Aspiring doll designers and makers should take a variety of art, drawing, and sewing classes in school. Many art guilds offer classes in doll making in various mediums. Fabric and craft stores may offer classes in fabric doll making. Taking computer design courses will also be helpful.
Check out the web for local, state, regional, and national doll maker organizations. They often offer conferences and programs of interest for doll designers and makers. You might also contact the National Institute of American Doll Artists (http://www.niada.org), a "worldwide group of doll artists, supportive patrons, and friends whose purpose is to promote the art of the original handmade doll." The institute offers conferences, academies, and classes, as well as a doll making school each summer for individuals interested in learning dollmaking techniques such as sculpting, painting, fabric-figure making, textile design, armature design, costuming, and more.
Take every opportunity to visit art and craft shows where doll artists may be featured. These will give you ideas as well as help you make important contacts in the field.
Doll designers and makers develop ideas for dolls, design them, and then either make them by hand or work with others to create a prototype so a manufacturer can mass produce a doll. Designers may create dolls to be used as toys, decorations, art, or for other reasons such as collecting. Doll makers determine the size of doll, the materials or medium used to construct it, and its purpose.
Doll designers and makers transform their ideas into three dimensional form by sculpting, molding, sewing, stuffing, or manipulating materials to create a physical doll, or by emulating the process digitally by using three-dimensional design software.
Doll designers use a variety of techniques in their work, such as sewing, woodworking, painting, molding, and working with clay or other materials. Some dye fabric or use jewelry making techniques to create miniature jewelry for their creations. Others use embroidery to sew special faces. To create the perfect smile or eyes for their doll, they may use water colors, acrylics, and gel pens.
Designers employed by toy manufacturers give their ideas or prototype to a manufacturing team to create a doll mold that is used to mass produce dolls for sale. These dolls, such as Barbie dolls seen in most stores that sell toys, offer a variety of personas, clothing, accessories, and looks. Chef Barbie, Beach Barbie, and President Barbie are some examples. There are also Barbie dolls with long hair, short hair, blond hair, and brunettes. Specialty doll designers develop dolls with unique features or functions to appeal to children. These dolls may “talk,” walk, have hair that appears to grow, or even “cry” like a child. Some dolls are custom designed to resemble their owners. To bring these dolls to life, the designer must create the special feature, build a prototype showing how it will work, and oversee adapting it to mass production.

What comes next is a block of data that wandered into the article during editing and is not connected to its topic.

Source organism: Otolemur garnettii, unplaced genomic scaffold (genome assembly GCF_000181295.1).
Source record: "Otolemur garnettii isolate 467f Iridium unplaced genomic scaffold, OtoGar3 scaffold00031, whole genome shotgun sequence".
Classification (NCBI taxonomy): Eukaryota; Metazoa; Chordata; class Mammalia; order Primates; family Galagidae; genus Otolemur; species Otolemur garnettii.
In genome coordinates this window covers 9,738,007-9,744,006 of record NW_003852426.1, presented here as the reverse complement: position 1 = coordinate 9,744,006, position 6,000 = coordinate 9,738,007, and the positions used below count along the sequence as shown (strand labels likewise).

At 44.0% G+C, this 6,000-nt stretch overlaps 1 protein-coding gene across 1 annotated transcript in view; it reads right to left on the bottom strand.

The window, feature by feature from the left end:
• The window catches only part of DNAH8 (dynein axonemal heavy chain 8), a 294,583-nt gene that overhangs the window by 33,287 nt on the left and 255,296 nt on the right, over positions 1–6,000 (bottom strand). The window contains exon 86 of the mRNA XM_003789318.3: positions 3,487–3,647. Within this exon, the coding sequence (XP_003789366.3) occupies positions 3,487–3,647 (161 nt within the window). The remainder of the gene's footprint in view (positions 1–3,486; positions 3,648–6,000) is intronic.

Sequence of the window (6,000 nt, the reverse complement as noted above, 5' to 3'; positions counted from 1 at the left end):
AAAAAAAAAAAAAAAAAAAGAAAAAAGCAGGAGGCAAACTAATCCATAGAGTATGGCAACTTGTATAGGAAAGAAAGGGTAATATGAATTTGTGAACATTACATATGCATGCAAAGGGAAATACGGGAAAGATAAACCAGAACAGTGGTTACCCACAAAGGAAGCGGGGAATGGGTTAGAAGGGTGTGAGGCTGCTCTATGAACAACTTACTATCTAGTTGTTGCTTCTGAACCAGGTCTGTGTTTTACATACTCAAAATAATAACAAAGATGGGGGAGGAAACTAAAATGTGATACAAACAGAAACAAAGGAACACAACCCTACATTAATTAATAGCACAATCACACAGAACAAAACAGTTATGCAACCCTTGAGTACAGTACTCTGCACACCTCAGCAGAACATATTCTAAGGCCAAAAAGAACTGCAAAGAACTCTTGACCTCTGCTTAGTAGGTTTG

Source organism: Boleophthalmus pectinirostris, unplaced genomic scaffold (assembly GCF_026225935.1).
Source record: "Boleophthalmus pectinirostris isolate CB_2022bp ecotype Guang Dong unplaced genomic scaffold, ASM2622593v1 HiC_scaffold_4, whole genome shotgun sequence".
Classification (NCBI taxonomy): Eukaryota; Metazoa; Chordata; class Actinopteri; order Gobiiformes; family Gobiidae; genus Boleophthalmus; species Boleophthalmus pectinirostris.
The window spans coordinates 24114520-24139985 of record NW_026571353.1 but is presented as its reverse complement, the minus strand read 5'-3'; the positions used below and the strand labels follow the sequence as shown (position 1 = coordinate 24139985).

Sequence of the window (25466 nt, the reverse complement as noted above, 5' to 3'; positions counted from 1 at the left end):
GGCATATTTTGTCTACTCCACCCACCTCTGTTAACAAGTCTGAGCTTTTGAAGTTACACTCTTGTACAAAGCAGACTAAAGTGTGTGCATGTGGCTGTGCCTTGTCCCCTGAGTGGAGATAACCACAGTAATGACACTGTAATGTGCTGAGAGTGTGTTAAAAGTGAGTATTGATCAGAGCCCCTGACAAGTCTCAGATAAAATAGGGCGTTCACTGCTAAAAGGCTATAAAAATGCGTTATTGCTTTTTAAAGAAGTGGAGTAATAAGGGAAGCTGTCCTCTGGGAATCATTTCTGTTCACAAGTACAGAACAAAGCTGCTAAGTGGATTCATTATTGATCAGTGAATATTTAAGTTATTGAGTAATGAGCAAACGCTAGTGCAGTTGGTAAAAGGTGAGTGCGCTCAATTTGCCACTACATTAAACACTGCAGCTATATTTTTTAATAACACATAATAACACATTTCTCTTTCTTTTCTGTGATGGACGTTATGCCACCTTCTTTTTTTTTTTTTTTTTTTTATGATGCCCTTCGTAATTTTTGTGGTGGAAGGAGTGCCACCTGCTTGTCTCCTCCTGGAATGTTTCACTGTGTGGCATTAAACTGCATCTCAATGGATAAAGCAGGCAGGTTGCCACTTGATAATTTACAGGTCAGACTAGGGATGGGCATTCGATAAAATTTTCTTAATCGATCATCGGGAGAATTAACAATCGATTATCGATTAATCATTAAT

Self-employed doll designers might create one of a kind dolls with hand-painted or sewn facial features, hand-woven wigs and hairpieces, and unique clothing and accessories. Such dolls are often marketed at craft shows or in museums. Some freelance doll designers market and sell their designs to toy and doll companies. Others sell them directly to customers at craft and trade shows or online or to wholesalers who then resell them to retail shops.
Before creating a doll, all doll designers must think about the size of a doll, the materials to be used, whether or not the doll will have jointed limbs, the type of hair, the appearance of its face, its clothing and accessories, and many other aspects of the doll. Some doll designers specialize in a type of doll, such as cloth dolls, rag dolls, porcelain dolls, plastic jointed dolls, fashion dolls, baby dolls, or dolls for collectors, which help them determine many characteristics of their doll.
Safety is a major concern for all doll makers, especially those creating toys. They cannot make dolls intended for babies or young children with small pieces that the child could put in their mouth and choke on. Fabrics must be nonflammable, and there should be no sharp or rough edges or pieces. Every aspect of the doll must be carefully thought out before design and production begins.
For many doll designers, their career started as a passion. They made their first doll either for themselves or for a child, and they became hooked. The ability to take fabric, clay, or any other material and mold it into a treasure for a child is a special talent. For these people, doll design is whimsical, giving the individual the opportunity to bring his or her design to life.